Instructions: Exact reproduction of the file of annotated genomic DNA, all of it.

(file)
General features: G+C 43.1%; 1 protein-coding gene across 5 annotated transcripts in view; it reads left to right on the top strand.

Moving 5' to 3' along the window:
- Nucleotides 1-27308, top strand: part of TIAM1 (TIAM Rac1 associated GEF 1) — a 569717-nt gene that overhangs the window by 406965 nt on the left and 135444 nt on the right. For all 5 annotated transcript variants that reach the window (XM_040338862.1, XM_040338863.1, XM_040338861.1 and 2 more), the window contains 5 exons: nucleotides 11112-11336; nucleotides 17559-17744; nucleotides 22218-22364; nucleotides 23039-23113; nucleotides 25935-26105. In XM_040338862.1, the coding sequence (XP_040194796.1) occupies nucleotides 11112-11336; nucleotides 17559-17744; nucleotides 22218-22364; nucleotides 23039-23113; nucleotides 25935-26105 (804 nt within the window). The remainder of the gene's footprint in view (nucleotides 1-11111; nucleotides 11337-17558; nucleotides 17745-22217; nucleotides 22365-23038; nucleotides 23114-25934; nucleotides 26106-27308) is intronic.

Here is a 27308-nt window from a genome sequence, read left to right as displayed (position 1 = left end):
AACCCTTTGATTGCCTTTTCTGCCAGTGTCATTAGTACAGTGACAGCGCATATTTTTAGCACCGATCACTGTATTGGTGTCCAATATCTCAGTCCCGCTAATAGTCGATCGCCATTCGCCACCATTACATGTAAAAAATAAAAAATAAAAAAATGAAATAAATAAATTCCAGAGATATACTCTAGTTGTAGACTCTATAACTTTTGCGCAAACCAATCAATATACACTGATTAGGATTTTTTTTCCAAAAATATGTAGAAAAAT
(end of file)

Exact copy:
General features: G+C 43.1%; 1 protein-coding gene across 5 annotated transcripts in view; it reads left to right on the top strand.

Moving 5' to 3' along the window:
- Nucleotides 1-27308, top strand: part of TIAM1 (TIAM Rac1 associated GEF 1) — a 569717-nt gene that overhangs the window by 406965 nt on the left and 135444 nt on the right. For all 5 annotated transcript variants that reach the window (XM_040338862.1, XM_040338863.1, XM_040338861.1 and 2 more), the window contains 5 exons: nucleotides 11112-11336; nucleotides 17559-17744; nucleotides 22218-22364; nucleotides 23039-23113; nucleotides 25935-26105. In XM_040338862.1, the coding sequence (XP_040194796.1) occupies nucleotides 11112-11336; nucleotides 17559-17744; nucleotides 22218-22364; nucleotides 23039-23113; nucleotides 25935-26105 (804 nt within the window). The remainder of the gene's footprint in view (nucleotides 1-11111; nucleotides 11337-17558; nucleotides 17745-22217; nucleotides 22365-23038; nucleotides 23114-25934; nucleotides 26106-27308) is intronic.

Here is a 27308-nt window from a genome sequence, read left to right as displayed (position 1 = left end):
AACCCTTTGATTGCCTTTTCTGCCAGTGTCATTAGTACAGTGACAGCGCATATTTTTAGCACCGATCACTGTATTGGTGTCCAATATCTCAGTCCCGCTAATAGTCGATCGCCATTCGCCACCATTACATGTAAAAAATAAAAAATAAAAAAATGAAATAAATAAATTCCAGAGATATACTCTAGTTGTAGACTCTATAACTTTTGCGCAAACCAATCAATATACACTGATTAGGATTTTTTTTCCAAAAATATGTAGAAAAAT